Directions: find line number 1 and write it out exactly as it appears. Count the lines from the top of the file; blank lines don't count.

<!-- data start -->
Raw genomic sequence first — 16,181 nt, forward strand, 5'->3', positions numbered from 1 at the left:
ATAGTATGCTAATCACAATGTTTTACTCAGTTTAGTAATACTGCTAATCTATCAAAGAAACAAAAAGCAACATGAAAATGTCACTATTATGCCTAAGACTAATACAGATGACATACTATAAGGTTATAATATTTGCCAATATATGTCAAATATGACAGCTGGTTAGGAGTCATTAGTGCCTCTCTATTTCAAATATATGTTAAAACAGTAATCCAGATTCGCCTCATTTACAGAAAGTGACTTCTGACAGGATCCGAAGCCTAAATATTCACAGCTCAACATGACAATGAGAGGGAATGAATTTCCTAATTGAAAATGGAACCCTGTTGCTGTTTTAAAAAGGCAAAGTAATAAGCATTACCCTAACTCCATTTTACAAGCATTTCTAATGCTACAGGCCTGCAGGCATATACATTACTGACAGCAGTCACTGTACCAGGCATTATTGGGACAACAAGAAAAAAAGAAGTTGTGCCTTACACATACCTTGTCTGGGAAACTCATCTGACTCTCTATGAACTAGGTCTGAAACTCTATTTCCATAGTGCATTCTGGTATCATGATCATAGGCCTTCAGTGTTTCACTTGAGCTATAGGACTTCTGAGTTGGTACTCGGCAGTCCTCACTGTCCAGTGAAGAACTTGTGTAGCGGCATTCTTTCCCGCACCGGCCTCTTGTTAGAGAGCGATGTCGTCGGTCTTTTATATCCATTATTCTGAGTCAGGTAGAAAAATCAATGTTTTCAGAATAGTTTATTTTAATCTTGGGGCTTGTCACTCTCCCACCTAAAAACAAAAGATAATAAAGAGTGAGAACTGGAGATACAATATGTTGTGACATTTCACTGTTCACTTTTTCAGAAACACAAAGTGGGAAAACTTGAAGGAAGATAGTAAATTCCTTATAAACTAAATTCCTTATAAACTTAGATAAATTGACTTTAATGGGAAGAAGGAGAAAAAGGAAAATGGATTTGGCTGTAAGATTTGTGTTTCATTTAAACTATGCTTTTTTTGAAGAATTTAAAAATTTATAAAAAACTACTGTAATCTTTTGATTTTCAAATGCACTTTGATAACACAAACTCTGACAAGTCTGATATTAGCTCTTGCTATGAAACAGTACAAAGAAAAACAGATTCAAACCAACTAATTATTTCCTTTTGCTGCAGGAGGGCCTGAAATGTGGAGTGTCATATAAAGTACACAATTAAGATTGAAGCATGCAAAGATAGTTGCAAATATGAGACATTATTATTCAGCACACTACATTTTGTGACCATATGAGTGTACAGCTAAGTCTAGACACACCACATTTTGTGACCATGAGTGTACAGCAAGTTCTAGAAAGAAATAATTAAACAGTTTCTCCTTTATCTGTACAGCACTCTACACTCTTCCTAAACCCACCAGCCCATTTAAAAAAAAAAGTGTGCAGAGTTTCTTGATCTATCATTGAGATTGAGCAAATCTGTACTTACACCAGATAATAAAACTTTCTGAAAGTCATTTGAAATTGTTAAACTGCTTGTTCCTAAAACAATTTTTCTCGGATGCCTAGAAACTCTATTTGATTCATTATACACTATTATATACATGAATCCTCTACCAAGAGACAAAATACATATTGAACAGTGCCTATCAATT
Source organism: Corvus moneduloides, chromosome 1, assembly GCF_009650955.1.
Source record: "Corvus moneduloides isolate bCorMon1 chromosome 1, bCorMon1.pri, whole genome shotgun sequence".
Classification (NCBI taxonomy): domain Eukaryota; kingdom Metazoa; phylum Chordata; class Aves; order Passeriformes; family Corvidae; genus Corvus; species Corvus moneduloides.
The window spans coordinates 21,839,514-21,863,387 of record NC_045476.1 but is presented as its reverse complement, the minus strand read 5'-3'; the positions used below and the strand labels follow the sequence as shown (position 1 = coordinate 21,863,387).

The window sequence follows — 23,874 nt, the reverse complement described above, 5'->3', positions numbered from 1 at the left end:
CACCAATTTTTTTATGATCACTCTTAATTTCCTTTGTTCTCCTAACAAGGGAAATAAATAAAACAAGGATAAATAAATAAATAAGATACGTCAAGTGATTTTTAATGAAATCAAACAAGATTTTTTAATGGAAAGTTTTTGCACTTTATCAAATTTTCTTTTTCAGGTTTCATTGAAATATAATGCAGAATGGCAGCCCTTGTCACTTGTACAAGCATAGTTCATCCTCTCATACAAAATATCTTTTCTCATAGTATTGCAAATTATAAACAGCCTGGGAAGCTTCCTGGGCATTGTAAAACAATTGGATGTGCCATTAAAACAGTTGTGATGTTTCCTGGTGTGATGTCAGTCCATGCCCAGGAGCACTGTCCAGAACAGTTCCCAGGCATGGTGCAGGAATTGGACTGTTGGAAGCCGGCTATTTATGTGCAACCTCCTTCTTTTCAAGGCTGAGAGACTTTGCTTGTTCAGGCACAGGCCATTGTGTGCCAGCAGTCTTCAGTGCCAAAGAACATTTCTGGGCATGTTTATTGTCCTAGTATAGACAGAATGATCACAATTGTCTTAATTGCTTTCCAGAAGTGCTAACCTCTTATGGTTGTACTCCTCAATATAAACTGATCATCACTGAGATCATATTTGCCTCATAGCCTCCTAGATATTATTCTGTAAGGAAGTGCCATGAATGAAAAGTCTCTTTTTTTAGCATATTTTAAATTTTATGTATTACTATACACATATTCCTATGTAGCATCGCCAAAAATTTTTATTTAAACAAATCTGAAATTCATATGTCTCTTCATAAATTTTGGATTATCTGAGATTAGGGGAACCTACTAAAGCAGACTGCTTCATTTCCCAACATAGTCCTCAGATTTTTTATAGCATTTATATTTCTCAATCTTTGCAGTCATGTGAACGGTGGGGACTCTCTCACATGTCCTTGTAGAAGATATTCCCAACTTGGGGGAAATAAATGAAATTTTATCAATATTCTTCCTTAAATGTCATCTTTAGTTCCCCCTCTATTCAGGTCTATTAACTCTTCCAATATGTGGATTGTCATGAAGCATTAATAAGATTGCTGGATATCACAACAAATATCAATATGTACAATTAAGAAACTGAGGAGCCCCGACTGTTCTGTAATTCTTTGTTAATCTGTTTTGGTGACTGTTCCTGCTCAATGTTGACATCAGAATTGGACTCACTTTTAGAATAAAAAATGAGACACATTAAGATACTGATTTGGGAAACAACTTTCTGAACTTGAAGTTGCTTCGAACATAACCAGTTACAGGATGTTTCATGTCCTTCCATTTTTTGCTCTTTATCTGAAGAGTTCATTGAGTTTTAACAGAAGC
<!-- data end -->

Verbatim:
Raw genomic sequence first — 16,181 nt, forward strand, 5'->3', positions numbered from 1 at the left: